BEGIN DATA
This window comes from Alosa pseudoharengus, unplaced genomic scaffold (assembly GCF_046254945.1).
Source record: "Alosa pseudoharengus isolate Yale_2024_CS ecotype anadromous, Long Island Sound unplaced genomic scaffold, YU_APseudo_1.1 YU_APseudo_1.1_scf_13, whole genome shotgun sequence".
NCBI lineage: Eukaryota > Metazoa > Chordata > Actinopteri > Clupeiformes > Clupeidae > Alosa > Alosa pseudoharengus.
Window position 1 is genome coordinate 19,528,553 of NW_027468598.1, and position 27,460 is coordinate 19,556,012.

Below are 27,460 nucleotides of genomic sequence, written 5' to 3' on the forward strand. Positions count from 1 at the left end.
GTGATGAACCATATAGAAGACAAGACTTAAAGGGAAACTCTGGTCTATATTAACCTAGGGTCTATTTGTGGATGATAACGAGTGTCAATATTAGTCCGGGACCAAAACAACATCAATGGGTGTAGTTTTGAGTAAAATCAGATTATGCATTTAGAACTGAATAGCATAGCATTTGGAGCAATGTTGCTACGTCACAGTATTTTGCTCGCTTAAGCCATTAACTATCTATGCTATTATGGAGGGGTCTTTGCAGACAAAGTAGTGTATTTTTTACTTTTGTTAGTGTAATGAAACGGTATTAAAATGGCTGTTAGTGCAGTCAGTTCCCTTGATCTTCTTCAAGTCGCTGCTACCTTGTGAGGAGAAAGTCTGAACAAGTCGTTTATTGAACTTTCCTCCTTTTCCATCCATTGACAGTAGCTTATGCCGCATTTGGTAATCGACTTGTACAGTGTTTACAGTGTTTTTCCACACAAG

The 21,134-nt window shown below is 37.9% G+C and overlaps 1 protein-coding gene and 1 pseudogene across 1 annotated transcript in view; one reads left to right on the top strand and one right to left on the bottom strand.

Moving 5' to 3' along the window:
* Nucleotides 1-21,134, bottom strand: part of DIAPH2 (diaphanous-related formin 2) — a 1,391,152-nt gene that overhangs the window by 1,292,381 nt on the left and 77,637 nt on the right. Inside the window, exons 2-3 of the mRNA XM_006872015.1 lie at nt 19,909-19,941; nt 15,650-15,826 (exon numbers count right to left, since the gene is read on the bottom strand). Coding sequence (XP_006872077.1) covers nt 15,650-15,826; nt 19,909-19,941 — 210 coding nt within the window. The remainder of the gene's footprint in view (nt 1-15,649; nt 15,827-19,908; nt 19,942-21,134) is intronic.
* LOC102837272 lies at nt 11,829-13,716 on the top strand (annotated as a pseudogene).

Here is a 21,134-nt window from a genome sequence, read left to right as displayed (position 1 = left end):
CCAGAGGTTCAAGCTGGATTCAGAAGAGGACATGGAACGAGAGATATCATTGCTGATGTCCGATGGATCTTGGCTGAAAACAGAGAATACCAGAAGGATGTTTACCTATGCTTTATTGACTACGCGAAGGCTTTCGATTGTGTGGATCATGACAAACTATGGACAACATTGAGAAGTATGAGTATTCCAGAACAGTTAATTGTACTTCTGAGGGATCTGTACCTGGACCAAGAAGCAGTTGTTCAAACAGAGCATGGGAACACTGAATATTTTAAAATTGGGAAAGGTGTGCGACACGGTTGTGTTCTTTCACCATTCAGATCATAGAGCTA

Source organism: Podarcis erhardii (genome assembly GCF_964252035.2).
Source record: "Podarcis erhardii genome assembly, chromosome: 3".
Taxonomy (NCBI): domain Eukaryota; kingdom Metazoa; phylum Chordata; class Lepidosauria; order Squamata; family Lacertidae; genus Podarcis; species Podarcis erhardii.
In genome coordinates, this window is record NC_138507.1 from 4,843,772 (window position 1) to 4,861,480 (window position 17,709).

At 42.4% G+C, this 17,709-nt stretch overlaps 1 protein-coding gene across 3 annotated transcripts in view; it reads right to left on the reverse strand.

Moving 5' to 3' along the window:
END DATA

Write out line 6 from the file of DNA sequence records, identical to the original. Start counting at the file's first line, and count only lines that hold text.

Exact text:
GTGATGAACCATATAGAAGACAAGACTTAAAGGGAAACTCTGGTCTATATTAACCTAGGGTCTATTTGTGGATGATAACGAGTGTCAATATTAGTCCGGGACCAAAACAACATCAATGGGTGTAGTTTTGAGTAAAATCAGATTATGCATTTAGAACTGAATAGCATAGCATTTGGAGCAATGTTGCTACGTCACAGTATTTTGCTCGCTTAAGCCATTAACTATCTATGCTATTATGGAGGGGTCTTTGCAGACAAAGTAGTGTATTTTTTACTTTTGTTAGTGTAATGAAACGGTATTAAAATGGCTGTTAGTGCAGTCAGTTCCCTTGATCTTCTTCAAGTCGCTGCTACCTTGTGAGGAGAAAGTCTGAACAAGTCGTTTATTGAACTTTCCTCCTTTTCCATCCATTGACAGTAGCTTATGCCGCATTTGGTAATCGACTTGTACAGTGTTTACAGTGTTTTTCCACACAAG